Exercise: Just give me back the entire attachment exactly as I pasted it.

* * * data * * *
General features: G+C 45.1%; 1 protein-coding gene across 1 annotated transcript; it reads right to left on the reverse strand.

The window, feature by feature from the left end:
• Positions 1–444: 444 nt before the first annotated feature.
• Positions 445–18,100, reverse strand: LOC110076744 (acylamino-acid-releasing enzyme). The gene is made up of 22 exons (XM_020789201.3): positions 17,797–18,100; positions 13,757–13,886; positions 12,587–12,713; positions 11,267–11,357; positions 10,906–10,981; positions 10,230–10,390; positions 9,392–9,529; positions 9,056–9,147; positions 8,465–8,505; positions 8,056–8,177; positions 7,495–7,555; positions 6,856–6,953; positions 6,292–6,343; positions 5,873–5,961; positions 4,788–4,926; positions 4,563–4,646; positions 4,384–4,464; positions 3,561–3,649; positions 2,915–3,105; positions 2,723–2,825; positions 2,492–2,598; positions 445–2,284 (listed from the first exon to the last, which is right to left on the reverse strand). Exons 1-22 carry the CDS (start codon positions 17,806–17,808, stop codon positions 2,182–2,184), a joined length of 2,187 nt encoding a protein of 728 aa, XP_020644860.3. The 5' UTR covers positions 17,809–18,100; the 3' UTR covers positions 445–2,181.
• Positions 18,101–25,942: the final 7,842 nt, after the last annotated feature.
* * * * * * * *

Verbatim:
General features: G+C 45.1%; 1 protein-coding gene across 1 annotated transcript; it reads right to left on the reverse strand.

The window, feature by feature from the left end:
• Positions 1–444: 444 nt before the first annotated feature.
• Positions 445–18,100, reverse strand: LOC110076744 (acylamino-acid-releasing enzyme). The gene is made up of 22 exons (XM_020789201.3): positions 17,797–18,100; positions 13,757–13,886; positions 12,587–12,713; positions 11,267–11,357; positions 10,906–10,981; positions 10,230–10,390; positions 9,392–9,529; positions 9,056–9,147; positions 8,465–8,505; positions 8,056–8,177; positions 7,495–7,555; positions 6,856–6,953; positions 6,292–6,343; positions 5,873–5,961; positions 4,788–4,926; positions 4,563–4,646; positions 4,384–4,464; positions 3,561–3,649; positions 2,915–3,105; positions 2,723–2,825; positions 2,492–2,598; positions 445–2,284 (listed from the first exon to the last, which is right to left on the reverse strand). Exons 1-22 carry the CDS (start codon positions 17,806–17,808, stop codon positions 2,182–2,184), a joined length of 2,187 nt encoding a protein of 728 aa, XP_020644860.3. The 5' UTR covers positions 17,809–18,100; the 3' UTR covers positions 445–2,181.
• Positions 18,101–25,942: the final 7,842 nt, after the last annotated feature.